Flowers by Mary
“Twenty years ago I wondered why someone wasn’t doing for flowers what the Food Network was doing for food,” says Mary Garrett. “Till then, it was tuna noodle casserole or Italian night, and then suddenly we were all learning to cook things at home like Thai cuisine.”
Garrett, the owner of Flowers by Mary in Orleans, has worked with blooms and buds for 45 years, and is now thrilled to bring her passion for flowers to New England audiences. “We just did a soft opening of our ‘Flowerskool,’ which will be how I begin to share my design ideas and secrets of the trade.”
Two types of workshops are initially planned: “basics” classes to learn the fundamentals of creating an arrangement and caring for blossoms; and “farm-to-table flowers” where Garret will source from local growers and demonstrate caring for flowers bought at farmers’ markets and roadside stands.
Anyone who’s ever farmed anything can grasp the challenges for farmers trying to grow fields of flowers for the picking. Especially here in New England, where spring can take its time, it’s hard to promise local lilacs for certain wedding dates. “If a bride wants to be the third generation to carry lilies of the valley, I can’t guarantee that for her particular date they will be local, but I can get the desired flowers, 365 days a year,” says Garrett. “Very elegant all natural weddings, a wonderful trend that’s here to stay, is growing,” she adds. “It’s one of the things I’d really like to help people achieve themselves.”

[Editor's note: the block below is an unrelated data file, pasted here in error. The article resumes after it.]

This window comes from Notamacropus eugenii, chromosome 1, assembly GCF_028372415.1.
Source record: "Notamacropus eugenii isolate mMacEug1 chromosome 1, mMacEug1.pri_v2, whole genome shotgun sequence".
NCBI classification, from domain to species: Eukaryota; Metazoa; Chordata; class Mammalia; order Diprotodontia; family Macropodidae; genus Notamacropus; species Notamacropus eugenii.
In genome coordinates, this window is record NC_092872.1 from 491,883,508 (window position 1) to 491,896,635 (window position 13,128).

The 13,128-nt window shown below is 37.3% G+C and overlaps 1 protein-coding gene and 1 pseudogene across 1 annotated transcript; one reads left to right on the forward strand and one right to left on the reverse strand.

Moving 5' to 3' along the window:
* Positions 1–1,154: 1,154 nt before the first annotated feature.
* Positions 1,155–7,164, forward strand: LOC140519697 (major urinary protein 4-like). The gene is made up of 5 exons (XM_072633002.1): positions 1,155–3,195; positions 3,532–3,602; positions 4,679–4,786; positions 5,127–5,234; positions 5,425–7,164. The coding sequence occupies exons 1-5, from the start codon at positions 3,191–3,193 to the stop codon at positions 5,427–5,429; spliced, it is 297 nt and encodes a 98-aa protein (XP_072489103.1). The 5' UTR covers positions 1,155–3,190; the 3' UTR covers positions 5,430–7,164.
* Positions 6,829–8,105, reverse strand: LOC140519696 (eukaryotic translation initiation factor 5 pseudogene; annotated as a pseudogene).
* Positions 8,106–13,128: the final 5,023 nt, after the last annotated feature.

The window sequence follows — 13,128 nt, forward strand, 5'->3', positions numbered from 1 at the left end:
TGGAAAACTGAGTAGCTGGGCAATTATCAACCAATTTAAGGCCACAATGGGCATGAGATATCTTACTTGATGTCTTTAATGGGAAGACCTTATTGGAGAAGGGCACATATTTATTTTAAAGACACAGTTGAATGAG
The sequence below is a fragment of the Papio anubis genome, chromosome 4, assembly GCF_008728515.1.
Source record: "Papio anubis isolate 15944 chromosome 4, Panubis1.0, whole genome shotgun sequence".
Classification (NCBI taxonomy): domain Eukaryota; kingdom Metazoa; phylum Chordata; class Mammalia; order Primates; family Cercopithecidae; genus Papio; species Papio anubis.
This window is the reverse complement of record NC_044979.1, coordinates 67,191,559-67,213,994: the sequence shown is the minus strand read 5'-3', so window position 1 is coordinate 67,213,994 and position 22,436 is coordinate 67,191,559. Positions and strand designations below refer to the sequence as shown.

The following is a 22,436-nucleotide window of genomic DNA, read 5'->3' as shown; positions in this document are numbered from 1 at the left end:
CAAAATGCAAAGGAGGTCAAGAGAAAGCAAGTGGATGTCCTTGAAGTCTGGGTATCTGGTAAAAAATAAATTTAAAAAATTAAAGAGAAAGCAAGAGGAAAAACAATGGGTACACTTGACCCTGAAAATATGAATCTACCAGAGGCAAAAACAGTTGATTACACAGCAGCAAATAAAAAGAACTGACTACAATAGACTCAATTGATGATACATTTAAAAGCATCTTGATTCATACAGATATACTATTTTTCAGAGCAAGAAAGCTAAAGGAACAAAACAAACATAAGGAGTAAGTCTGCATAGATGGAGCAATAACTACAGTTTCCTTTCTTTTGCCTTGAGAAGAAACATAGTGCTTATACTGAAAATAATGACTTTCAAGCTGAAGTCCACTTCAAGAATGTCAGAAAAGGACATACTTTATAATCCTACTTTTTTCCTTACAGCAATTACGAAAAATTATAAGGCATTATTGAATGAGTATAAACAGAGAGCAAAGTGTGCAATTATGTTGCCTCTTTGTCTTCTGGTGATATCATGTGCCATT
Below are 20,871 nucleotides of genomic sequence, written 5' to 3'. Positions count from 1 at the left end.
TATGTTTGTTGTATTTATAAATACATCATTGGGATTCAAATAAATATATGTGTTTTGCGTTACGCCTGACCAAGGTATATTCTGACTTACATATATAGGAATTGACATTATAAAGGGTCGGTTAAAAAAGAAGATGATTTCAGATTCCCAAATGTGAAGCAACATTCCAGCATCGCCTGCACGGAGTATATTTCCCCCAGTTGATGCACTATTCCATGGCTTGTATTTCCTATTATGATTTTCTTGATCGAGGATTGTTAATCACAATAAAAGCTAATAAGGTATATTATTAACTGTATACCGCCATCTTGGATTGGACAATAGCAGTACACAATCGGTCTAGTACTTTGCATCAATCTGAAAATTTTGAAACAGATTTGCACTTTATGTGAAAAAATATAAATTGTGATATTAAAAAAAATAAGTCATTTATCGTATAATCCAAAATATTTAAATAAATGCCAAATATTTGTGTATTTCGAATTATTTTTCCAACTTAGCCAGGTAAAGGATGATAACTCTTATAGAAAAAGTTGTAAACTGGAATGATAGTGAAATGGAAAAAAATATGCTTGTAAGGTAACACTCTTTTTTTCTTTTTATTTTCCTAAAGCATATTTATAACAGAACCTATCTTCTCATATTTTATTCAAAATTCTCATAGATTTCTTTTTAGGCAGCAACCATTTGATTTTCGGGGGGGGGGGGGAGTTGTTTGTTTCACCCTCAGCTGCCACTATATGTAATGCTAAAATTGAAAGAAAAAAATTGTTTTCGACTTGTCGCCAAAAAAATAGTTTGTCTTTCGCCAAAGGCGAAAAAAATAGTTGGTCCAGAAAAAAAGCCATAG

“I do always choose fair trade roses, which, like fair trade coffee, are grown sustainably, with few pesticides, and the workers are equitably paid.” says Garrett. “For some things though, we do have to reach out globally, but they can be still be sourced meaningfully. Like our orchids; they come from an environmentally friendly, small family farm in Thailand. Now I’m discovering and investigating the lovely things that are becoming available from Cuba.”
With a signature style that includes not only exquisite flowers, but also layering in indigenous grasses, berries, twigs, branches, rose hips, and maybe even a lobster claw or two, Garrett has a penchant for recycling eclectic vessels, and she’ll bring that to the table, too. She says, “You’ll learn about local flowers, harvesting from your own garden, using materials foraged in the wild, and repurposing offbeat containers.”
Garrett has a stable of Cape flower growers she relies on for old summer pals like zinnias, snapdragons, and dahlias, as well as for poetic lilies and stems of unconventional buds. Rebecca Perry’s Sabatia Farm grows exquisite lilies; Erin Smith of Sweetheart Farms brings bunches of feathery silver green Artemisia; Stephanie Foster and Matthew Leonard are the dahlia masters; and Karen Moore snips buckets of delightful perennials.
Garrett’s favorite flower? “Tulips… no, nigella (love-in-the-mist,) but at the moment I’m adoring this clematis. It’s actually a shrub variety, very long lasting, that can be used as a cut flower,’” she says, while fingering a slender branch of indigo pointed buds. “For me, the flowers never get old; every year I fall in love with them all over again.”